Using Facebook to Gain Leads
Let’s be honest, we all use this word. We’ve said it to our mothers, our kids, our colleagues — maybe even our priests. Now before you get all bent out of shape, the “F” word we’re talking about isn’t something that would get your mouth washed out with soap; it is something that can help you gain more clients for your security company: the word is Facebook.
We have to admit, in the past we’ve been a little harsh on Facebook, but with some new testing with video, paralleling ads and graphics to create brand awareness, Facebook has shown some interesting results, and at a fraction of the cost of radio and TV.
We recently tested two methods to generate leads for our clients. The first was Web commercials (basically a 30-second commercial meant for the Web) and the second was various ads that were segmented according to target audiences. The ads ran in conjunction with Google Adwords pay per click (PPC) ads.
First, let’s talk about the Web commercials and their results. Our goal was to grow our client’s Facebook page with meaningful potential customers, so we created multiple targeted videos that were geared toward families with newborns, families with teens and pet lovers.
We created two videos targeting pet lovers to see which would do better. One was a video Alarm.com provides their dealers on home automation, but we edited it slightly with our client’s logo, graphics and some other minor updates. For the second video we had our client simply take out his iPhone and talk about the benefits of home automation for pet owners. On both we talked about the system’s capability to unlock doors, allowing anyone to walk your pet when you’re not home, the user’s ability to check on and speak to pets via video cameras and the ability to place sensors in various locations to see what pets are getting into. So what were the results?
The first video that was a little bit more professionally edited targeted Facebook users who liked pet groups and were between the ages of 25 and 60 in a 25-mile radius from a ZIP code. It got 1,200 video views, 0 shares and 18 likes.
The second video that was done simply with our client’s iPhone and with a budget of $150 was geared toward Facebook users in a ZIP code radius that liked Facebook pet groups. This video generated 93 likes, 18 shares and 5,200 video views. Try doing that with traditional TV ads!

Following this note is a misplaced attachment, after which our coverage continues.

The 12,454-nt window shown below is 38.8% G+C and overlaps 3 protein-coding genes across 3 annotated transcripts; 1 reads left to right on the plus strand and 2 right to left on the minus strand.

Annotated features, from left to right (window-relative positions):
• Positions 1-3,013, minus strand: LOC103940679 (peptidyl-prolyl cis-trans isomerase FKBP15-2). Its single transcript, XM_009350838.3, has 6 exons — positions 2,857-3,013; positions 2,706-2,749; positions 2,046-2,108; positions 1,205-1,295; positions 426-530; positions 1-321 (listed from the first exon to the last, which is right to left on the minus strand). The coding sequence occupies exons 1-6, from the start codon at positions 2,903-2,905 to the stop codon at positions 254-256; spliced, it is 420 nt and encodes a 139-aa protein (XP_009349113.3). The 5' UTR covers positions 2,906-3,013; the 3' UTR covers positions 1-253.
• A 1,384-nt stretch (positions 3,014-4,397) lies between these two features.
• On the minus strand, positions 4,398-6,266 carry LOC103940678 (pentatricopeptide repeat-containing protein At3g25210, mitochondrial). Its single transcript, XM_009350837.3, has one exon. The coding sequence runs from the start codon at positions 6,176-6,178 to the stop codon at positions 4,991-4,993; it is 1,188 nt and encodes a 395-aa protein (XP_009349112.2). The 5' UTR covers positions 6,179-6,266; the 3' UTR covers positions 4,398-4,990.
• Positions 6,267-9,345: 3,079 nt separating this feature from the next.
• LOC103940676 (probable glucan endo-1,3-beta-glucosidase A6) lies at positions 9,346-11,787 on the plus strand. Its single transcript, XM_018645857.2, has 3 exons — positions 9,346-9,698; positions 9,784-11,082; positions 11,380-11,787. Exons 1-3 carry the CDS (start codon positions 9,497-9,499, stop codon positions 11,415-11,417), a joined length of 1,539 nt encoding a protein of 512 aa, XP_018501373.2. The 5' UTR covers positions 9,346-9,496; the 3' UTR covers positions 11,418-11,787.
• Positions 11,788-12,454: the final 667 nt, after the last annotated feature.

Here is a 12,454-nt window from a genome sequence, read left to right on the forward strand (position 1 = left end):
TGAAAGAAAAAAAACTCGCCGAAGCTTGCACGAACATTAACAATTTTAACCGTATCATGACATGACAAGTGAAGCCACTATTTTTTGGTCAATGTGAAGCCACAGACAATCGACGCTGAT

Overall the two videos were able to generate about eight leads, two sales (so far) and about 300 new Facebook page likes, which means a captive audience who will listen to future messages.
We also boosted around three graphical wall posts geared toward the same audience with messaging that was paralleled with our ads on a Google PPC campaign with great results. (Our client asked us not to give specifics.) As potential customers called in, around 63 percent mentioned that seeing the client’s pet-related videos, ads and Google PPC ads had convinced them to reach out.
Here at Security Dealer Marketing we are always continuing to learn; we tell all our clients we don’t know everything, but for the marketing questions needing answers, you can bet we’ll try to find out. And we’ve learned with these tests that companies who put efforts into branding their companies, Facebook is not only super affordable for any budget, but it can be laser targeted to your service area by ZIP code, age and interests, and it is a whole lot cheaper to run Web commercials that increase brand awareness and persuade potential customers to reach out to your security company over the competition. We suggest jumping on the Facebook video/brand advertising wagon right away; it will only continue to gain traction with your competitors and probably get more expensive as time goes on.
Remember, when it comes to Facebook advertising, laser target your audience, messaging and landing pages to generate leads. If you’re talking about home security for families with pets in your Web videos, take them to a landing page about pets and have a clear call to action; do not take them to your home-page. (Yes, that was us screaming at you.) Until next time.